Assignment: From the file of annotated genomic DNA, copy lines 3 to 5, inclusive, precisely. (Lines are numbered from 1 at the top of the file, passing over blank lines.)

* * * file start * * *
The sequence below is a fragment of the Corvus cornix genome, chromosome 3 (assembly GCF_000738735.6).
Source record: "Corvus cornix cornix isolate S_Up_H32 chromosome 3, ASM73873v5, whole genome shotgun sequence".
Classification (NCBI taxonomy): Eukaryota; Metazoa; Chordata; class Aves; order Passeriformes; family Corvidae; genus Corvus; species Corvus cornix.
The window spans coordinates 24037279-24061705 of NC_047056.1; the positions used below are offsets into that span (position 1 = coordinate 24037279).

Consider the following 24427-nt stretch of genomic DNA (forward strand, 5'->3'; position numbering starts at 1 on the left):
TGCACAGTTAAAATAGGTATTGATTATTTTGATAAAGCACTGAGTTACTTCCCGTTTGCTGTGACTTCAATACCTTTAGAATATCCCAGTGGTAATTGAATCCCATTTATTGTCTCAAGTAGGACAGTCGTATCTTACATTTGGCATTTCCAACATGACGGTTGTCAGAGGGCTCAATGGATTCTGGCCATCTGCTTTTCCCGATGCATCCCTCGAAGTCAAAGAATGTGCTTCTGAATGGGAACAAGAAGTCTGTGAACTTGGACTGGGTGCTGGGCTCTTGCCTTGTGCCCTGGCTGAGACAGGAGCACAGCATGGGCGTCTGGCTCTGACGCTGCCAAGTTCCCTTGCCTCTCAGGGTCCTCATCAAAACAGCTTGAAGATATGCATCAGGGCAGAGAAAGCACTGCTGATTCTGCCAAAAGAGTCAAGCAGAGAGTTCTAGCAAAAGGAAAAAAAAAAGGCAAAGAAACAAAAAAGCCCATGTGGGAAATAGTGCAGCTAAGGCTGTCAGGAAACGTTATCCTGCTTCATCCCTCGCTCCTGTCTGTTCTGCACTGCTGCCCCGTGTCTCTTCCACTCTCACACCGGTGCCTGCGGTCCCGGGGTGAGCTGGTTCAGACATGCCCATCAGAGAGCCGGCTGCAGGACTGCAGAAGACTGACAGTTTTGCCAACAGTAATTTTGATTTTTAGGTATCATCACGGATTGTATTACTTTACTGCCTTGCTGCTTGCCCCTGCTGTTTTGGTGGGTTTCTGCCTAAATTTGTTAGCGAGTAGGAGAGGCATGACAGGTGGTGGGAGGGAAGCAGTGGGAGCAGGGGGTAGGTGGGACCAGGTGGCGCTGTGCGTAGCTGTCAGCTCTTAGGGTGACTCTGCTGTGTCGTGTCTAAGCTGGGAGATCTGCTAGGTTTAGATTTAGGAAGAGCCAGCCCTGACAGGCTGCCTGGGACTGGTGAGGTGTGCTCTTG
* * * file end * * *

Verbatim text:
Classification (NCBI taxonomy): Eukaryota; Metazoa; Chordata; class Aves; order Passeriformes; family Corvidae; genus Corvus; species Corvus cornix.
The window spans coordinates 24037279-24061705 of NC_047056.1; the positions used below are offsets into that span (position 1 = coordinate 24037279).

Consider the following 24427-nt stretch of genomic DNA (forward strand, 5'->3'; position numbering starts at 1 on the left):